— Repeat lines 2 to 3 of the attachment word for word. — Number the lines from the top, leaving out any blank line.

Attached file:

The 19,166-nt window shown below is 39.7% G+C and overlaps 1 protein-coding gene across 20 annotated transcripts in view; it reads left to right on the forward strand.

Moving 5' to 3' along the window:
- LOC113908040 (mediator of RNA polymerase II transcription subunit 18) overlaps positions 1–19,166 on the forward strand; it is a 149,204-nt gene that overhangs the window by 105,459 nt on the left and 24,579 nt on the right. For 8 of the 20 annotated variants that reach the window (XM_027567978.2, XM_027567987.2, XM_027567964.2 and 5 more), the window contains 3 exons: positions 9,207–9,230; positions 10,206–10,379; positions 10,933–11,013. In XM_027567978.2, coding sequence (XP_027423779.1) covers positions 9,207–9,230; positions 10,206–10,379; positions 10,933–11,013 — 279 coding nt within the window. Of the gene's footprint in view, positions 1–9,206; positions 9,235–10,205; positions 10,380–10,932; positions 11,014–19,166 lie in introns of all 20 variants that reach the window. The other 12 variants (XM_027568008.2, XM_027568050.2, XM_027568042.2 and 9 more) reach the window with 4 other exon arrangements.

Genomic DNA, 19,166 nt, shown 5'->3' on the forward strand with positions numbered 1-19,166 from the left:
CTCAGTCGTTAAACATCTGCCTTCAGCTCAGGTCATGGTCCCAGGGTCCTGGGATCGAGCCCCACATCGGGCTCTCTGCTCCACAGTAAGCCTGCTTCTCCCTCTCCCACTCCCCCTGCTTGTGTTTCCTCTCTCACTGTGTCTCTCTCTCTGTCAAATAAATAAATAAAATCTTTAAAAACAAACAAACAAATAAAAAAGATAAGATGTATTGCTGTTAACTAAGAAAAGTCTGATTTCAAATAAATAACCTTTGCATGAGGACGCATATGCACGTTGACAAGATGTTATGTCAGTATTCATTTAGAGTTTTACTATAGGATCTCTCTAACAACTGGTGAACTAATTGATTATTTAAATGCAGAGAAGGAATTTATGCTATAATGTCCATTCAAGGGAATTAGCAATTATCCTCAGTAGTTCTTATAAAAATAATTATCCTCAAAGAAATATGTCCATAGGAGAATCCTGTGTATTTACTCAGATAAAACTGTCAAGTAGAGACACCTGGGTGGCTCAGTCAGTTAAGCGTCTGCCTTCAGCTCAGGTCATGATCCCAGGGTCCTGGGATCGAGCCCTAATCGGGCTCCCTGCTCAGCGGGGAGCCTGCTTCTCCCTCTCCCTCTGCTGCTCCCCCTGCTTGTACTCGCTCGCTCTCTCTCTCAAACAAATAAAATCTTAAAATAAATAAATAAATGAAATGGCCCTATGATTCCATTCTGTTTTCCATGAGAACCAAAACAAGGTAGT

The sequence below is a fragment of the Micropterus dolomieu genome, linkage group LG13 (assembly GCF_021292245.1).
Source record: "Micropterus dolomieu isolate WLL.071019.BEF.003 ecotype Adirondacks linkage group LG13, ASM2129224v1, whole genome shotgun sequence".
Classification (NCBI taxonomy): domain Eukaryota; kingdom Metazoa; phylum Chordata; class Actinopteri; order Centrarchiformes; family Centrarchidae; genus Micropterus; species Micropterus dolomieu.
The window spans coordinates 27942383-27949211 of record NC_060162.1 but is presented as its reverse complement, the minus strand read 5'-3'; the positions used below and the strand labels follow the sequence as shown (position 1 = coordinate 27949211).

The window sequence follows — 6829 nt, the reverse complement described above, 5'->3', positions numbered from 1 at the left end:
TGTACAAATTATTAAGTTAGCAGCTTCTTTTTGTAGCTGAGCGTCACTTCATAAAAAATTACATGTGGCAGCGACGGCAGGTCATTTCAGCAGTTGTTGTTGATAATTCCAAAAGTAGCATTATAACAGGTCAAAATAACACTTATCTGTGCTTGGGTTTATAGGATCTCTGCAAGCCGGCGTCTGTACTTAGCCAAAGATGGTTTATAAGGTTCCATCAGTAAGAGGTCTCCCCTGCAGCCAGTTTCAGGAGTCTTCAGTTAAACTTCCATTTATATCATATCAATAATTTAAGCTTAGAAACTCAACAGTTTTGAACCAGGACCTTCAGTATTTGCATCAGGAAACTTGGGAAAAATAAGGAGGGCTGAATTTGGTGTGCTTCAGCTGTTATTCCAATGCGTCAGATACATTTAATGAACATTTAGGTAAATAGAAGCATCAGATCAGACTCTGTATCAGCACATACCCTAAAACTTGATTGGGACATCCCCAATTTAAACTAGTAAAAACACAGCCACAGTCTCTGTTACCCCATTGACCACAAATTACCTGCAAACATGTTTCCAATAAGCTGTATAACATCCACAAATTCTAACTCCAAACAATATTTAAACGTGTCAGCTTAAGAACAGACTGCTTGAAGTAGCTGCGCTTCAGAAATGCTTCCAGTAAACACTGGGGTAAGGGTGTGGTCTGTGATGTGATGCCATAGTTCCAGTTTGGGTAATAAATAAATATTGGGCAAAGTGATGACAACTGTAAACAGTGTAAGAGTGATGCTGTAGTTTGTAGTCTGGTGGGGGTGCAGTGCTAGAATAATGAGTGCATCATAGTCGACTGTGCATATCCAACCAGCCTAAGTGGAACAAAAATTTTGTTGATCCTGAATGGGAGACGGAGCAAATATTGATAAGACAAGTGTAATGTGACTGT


Moving 5' to 3' along the window:
- LOC113908040 (mediator of RNA polymerase II transcription subunit 18) overlaps positions 1–19,166 on the forward strand; it is a 149,204-nt gene that overhangs the window by 105,459 nt on the left and 24,579 nt on the right. For 8 of the 20 annotated variants that reach the window (XM_027567978.2, XM_027567987.2, XM_027567964.2 and 5 more), the window contains 3 exons: positions 9,207–9,230; positions 10,206–10,379; positions 10,933–11,013. In XM_027567978.2, coding sequence (XP_027423779.1) covers positions 9,207–9,230; positions 10,206–10,379; positions 10,933–11,013 — 279 coding nt within the window. Of the gene's footprint in view, positions 1–9,206; positions 9,235–10,205; positions 10,380–10,932; positions 11,014–19,166 lie in introns of all 20 variants that reach the window. The other 12 variants (XM_027568008.2, XM_027568050.2, XM_027568042.2 and 9 more) reach the window with 4 other exon arrangements.